Put a SMILE on Your Face

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If you are going to provide BAD service at least SMILE 🙂

Nothing frustrates me more than bad service and there seems to be no shortage of it these days. To make matters worse, those that provide terrible service are unpleasant as well. Recently, I was in BJ’s Wholesale, pretty close to closing time. On the way out of the store, I went by the Subway counter to buy a Minute Maid Sugar-Free Lemonade. I throw this detail in because I don’t want anyone to think I was trying to get a 6’ party sub or feed an entire elementary school. All of the lights were on and the individual behind the counter appeared to be cleaning up so I was unsure if they were open or closed. Finally, after standing there for a few minutes, the employee looked up at me and snarled, “Closed”. Not, “I’m sorry, we’re closed.” just “Closed.” one word that he almost spat at me when he said it.

A few days later I was at Market Basket buying groceries. With an 18 year old and a 22 year old in the house you know the bill wasn’t small. One of the last items the cashier scanned through rang in twice so she needed a void. Standing, literally four feet from her, was the front-end manager. She tried three times to call her over. Unfortunately, the woman was engrossed in a conversation with a friend or significant other so the cashier’s request went unheeded. Finally, the cashier put her “need assistance” light on to get the manager’s attention and that worked. I paid with my debit card in order to get cash back but the only thing the cashier said was debit or credit. I said debit and the next thing I knew, she handed me a receipt and never asked if I wanted any cash back. There was a part of me that wanted to say something to her, or her supervisor, but her entire mood was so unpleasant I decided it wasn’t worth it. To be fair at Market Basket, this behavior is the exception not the rule. Usually, the staff I encounter is very helpful and friendly.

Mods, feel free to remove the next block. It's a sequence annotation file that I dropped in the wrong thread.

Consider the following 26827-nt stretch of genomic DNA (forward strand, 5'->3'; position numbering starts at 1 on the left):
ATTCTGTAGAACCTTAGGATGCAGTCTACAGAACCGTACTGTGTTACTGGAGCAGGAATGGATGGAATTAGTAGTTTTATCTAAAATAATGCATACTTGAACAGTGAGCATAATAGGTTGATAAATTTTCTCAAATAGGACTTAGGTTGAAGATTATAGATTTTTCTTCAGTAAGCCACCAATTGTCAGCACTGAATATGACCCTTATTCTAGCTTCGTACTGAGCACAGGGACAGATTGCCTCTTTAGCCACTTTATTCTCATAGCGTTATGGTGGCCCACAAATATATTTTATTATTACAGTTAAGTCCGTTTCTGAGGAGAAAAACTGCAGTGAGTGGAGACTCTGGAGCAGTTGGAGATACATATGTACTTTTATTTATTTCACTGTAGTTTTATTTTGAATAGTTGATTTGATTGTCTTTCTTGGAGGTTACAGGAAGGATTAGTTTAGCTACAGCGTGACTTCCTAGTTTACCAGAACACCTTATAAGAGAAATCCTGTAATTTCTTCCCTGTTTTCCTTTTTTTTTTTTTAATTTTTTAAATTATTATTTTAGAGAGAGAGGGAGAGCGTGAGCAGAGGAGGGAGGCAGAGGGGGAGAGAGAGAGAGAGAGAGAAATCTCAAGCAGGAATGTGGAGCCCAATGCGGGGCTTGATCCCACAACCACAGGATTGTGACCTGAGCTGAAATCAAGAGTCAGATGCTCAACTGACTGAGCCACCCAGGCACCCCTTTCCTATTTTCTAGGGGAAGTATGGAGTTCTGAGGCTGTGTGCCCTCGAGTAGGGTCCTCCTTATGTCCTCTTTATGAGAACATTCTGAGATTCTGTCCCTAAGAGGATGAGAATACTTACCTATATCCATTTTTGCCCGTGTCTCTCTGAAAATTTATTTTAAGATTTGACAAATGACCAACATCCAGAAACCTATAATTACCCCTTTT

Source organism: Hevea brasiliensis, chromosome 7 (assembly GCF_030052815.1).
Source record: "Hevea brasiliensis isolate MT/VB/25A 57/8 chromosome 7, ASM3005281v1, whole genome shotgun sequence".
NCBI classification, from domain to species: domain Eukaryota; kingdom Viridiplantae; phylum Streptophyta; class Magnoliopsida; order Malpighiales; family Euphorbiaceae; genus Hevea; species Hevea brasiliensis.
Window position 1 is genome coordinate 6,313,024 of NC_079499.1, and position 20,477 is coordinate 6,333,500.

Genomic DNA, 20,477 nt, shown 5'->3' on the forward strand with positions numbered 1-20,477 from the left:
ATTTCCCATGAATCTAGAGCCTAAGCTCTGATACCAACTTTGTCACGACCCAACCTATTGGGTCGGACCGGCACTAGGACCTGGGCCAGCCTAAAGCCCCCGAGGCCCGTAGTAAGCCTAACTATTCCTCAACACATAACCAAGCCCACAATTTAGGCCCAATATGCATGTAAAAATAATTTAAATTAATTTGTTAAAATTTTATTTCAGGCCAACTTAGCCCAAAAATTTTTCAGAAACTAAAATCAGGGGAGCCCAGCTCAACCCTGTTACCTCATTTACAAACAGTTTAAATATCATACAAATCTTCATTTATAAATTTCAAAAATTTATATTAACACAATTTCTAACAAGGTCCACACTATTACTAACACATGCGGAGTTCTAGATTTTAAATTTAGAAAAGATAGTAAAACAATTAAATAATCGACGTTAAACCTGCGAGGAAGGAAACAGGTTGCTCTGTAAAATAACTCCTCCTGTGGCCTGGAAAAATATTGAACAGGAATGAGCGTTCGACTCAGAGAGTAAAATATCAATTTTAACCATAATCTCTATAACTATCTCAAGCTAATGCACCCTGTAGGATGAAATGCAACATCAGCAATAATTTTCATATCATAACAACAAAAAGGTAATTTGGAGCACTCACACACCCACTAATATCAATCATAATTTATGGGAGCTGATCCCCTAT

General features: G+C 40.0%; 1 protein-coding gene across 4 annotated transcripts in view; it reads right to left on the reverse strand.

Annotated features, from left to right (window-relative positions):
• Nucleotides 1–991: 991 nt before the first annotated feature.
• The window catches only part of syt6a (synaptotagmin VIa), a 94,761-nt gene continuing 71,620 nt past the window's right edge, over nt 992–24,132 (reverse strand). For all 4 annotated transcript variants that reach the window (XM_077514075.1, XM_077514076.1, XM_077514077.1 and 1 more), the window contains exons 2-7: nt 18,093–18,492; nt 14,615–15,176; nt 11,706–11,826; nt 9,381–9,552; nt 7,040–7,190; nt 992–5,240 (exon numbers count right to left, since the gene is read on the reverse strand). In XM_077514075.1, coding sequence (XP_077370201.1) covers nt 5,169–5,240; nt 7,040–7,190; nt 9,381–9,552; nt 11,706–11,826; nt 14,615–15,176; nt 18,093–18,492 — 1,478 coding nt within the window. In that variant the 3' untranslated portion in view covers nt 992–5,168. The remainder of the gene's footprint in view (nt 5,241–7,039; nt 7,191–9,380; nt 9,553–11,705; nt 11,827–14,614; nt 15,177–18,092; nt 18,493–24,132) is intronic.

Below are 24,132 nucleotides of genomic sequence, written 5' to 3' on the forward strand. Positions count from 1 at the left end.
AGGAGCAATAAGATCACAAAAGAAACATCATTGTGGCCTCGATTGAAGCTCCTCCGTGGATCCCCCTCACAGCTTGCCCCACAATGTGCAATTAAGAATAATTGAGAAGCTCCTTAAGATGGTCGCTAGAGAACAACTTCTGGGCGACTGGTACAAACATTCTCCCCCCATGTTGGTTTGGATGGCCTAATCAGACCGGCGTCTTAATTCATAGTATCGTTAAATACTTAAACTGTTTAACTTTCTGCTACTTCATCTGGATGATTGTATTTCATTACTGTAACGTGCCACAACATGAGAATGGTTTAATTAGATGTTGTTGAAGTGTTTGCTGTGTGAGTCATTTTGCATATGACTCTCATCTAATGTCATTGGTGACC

Juxtapose that with a little restaurant in the town of McMinnville, Oregon where the service was outstanding. Our server, despite having three groups come in at virtually the same time, was fantastic. At the end of the meal, he asked us to fill out the customer survey so he could find out how he was doing and what he could do to improve. We were shocked; he had worked there less than a week. Along with the quality service he provided, he smiled and looked genuinely happy to be working there.

Shortly after my Market Basket experience, I went to Hannaford Market near the Alton Traffic Circle in New Hampshire. What a completely different experience from Market Basket! I was greeted by a cashier who actually smiled, asked me how my day was going, and if I had found everything I needed. Another huge difference, from some of my previous experiences, was that she smiled the entire time, as if she actually enjoyed her job.

Clearly, I am not advocating poor service for any business. Unless you are in the enviable position of having a product that no one else has, most of us are really in the service industry. You need to make customers and clients feel welcome and important, not an intrusion on your day. Regardless of the profession or business you are in, nobody wants to work with a grouch. Standing at your office, retail location or onsite with a client, with your arms folded and an annoyed expression on your face will set a negative tone for any interaction. Try smiling and looking like you want to be there. Trust me, it isn’t that hard to do and it brings positive results.

If you are going to provide lousy service, then SMILE…it’s the least you can do.

Put a SMILE 🙂 on your FACE!

Ken Abrahams